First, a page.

The active ingredient in castor oil is ricinoleic acid, a type of fatty acid that stimulates the muscle contractions that move food through the digestive tract, explains Kersch.

To help with constipation, the recommended ingested amount ranges from 15 to 60 milliliters.

“Castor oil can be a more natural option if you’re allergic to any sort of additives or colorings found in other over-the-counter laxatives,” Kersch says.  “But I generally would not recommend using laxatives unless you really need to, like if you haven’t had a bowel movement in three or four days and need a one-time fix. It can be a little bit tougher on the gut, and as with any sort of laxative, you want to avoid overuse. If you overdo it, you can end up with a lot of discomfort, cramping, or diarrhea.”

Some studies show that castor oil can cause more side effects compared to other ingredients found in over-the-counter laxatives.

Ilana Kersch

Ilana Kersch

It’s also not recommended for people who may have a gastrointestinal blockage, appendicitis, or inflammatory bowel disease such as Crohn’s or ulcerative colitis, Kersch adds.

If used every day or multiple times a day, risks include loss of fluid through the stool, loss of electrolytes like sodium, potassium and magnesium, or weight loss.

While castor oil packs — a piece of cloth soaked in castor oil and applied to the skin — are gaining popularity as a treatment for cramps or digestive issues, castor oil needs to be ingested to be effective for gastrointestinal conditions, says Kersch.

“The heat from a castor oil pack could be soothing for gas or cramping, but it’s not going to be the same as if you drink it and stimulate the gut.”

For problems with constipation, making diet and lifestyle changes can help prevent you from getting to the point where you may need a laxative. Increasing the amount of water you drink, fiber intake, and exercise can help speed up digestion, and eating certain foods like flax and chia seeds, prunes, and kiwis help bulk up stool to help move them through your digestive system.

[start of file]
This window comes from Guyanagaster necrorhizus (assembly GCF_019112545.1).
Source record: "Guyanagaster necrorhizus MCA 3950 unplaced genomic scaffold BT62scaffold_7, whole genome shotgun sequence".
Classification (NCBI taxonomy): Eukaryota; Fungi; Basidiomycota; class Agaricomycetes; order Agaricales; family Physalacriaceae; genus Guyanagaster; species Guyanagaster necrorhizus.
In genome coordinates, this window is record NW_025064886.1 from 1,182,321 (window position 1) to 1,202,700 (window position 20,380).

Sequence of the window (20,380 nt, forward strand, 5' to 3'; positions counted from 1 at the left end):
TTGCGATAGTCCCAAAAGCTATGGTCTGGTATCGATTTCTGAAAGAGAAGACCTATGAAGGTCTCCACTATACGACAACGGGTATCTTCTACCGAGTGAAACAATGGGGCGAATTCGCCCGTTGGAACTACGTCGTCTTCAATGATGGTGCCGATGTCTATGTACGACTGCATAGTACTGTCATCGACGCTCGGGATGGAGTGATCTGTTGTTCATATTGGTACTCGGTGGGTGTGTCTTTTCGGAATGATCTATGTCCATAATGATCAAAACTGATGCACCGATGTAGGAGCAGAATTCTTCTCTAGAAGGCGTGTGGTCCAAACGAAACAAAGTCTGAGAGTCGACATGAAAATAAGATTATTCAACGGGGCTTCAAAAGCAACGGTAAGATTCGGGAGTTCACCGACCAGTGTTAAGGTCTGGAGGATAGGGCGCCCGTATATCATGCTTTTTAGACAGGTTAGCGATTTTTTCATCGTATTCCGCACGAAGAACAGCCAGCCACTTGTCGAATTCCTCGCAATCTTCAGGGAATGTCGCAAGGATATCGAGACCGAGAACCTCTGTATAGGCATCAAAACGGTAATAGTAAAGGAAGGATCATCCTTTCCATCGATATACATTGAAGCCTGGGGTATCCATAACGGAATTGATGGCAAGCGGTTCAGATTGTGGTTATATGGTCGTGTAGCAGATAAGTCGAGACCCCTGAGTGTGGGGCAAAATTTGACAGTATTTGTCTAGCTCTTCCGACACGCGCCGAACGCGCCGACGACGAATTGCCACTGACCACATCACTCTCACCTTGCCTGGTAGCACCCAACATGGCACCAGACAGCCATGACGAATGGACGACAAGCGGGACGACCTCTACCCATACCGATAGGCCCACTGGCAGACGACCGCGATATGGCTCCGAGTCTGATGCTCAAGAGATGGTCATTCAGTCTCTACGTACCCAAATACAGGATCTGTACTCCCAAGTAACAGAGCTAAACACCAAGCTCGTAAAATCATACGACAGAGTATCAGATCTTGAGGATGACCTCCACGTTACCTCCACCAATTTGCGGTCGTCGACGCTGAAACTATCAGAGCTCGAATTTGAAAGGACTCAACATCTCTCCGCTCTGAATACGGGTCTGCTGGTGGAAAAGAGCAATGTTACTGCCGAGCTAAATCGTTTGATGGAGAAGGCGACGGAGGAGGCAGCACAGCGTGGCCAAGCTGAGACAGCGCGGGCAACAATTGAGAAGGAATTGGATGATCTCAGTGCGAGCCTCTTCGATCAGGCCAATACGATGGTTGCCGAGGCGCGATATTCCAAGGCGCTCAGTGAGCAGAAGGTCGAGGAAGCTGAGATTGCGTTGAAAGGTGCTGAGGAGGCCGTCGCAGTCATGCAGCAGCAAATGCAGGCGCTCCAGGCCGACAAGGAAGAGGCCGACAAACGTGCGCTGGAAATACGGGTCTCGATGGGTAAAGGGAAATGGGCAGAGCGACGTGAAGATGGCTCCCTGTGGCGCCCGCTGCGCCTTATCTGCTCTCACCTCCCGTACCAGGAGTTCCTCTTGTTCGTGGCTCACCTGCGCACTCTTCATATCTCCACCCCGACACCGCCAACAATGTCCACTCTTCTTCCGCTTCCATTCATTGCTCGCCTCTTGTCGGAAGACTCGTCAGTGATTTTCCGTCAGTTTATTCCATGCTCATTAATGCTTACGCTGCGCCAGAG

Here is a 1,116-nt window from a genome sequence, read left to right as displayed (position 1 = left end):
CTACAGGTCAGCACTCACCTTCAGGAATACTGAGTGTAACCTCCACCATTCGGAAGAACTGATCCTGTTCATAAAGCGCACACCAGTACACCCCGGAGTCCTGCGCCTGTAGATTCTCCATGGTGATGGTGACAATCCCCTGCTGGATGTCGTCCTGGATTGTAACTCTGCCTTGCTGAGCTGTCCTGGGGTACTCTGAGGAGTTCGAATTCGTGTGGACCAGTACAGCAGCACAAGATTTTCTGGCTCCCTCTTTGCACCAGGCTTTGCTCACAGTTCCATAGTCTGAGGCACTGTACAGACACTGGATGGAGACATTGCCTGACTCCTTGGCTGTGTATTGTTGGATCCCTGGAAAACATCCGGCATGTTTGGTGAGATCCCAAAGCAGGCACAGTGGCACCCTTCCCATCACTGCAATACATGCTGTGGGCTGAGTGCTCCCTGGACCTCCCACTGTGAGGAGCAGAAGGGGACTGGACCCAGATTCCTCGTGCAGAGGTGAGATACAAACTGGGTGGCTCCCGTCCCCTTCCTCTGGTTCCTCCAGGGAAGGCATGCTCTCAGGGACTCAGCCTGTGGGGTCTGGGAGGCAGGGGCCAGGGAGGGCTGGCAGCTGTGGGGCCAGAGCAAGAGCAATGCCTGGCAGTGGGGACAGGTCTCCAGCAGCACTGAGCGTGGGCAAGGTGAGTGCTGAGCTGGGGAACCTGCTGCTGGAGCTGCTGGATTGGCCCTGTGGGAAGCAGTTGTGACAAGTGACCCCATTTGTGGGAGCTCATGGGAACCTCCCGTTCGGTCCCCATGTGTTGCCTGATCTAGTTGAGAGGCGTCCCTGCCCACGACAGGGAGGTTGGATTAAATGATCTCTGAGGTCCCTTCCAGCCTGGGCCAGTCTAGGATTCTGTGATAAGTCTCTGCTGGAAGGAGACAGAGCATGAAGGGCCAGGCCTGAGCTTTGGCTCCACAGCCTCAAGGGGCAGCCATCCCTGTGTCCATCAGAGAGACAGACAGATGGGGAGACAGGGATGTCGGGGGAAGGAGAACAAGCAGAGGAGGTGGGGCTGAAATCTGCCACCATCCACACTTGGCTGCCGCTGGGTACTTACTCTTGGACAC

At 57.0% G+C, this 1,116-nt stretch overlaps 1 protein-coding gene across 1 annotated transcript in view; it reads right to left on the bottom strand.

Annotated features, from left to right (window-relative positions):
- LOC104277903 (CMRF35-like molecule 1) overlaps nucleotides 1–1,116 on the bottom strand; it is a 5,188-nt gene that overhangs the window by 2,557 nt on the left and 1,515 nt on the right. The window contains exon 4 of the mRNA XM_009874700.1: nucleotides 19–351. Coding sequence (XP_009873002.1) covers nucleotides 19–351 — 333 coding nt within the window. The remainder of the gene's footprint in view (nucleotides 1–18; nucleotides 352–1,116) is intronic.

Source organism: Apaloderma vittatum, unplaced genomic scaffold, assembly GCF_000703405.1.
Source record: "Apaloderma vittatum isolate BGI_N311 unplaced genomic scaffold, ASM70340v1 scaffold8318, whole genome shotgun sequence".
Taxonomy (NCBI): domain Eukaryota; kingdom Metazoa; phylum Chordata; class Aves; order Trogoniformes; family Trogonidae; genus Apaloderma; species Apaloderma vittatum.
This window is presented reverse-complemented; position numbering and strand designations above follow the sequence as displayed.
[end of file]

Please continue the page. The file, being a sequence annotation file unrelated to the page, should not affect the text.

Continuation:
“Some people have the misconception that if it’s not a prescription it’s OK not to check in with a health provider. But it’s important to talk to a doctor or gastrointestinal dietitian since over-the-counter and natural remedies can have potential side effects,” says Kersch.

Labor Induction

There are limited studies on the effects, but castor oil may help induce labor, says Dr. Haque, an OB/GYN at NewYork-Presbyterian/Columbia University Irving Medical Center who also specializes in integrative medicine. Some may view it as a more natural option for a healthy, uncomplicated pregnancy at or past their due date.

Its use has a long history dating back to ancient times. The same ricinoleic acid that helps move food through the digestive tract can stimulate uterine contractions during pregnancy. “With someone who is healthy and does not have any complications with their pregnancy, it’s thought to be safe, but maybe not that effective,” says Dr. Haque.

The typical dose is between 15 to 30 milliliters. Certain factors, such as a prior C-section need to be considered, and castor oil should be taken under the direction of a healthcare provider.

Dr. Hoosna Haque

Dr. Hoosna Haque

Dr. Haque, who is also an assistant professor of obstetrics and gynecology at Columbia University Vagelos College of Physicians and Surgeons, warns against trying to make castor oil yourself.

“The raw seed of the castor plant can potentially have some toxins, so you want to use a safe, well-purified product” she says.

Because of its laxative effects, using castor oil “could be a tough start to the labor process,” says Dr. Haque.

Castor oil may cause diarrhea, resulting in dehydration and possible electrolyte imbalances. Side effects also include nausea, dizziness, and cramping.

Menstrual Cramps

Makers of castor oil packs also claim that they can help with menstrual cramps, but there are few studies to support its benefits, says Dr. Haque.

The oil can be applied with heat to the stomach and lower back area, but the warming effect may have more impact than the castor oil itself. “Heat can improve the blood flow to and relax the uterus helping to relieve menstrual pain,” says Dr. Haque. “But, you also want to be aware that there may be more effective options if the cramps are significant and interfering with your normal activities.”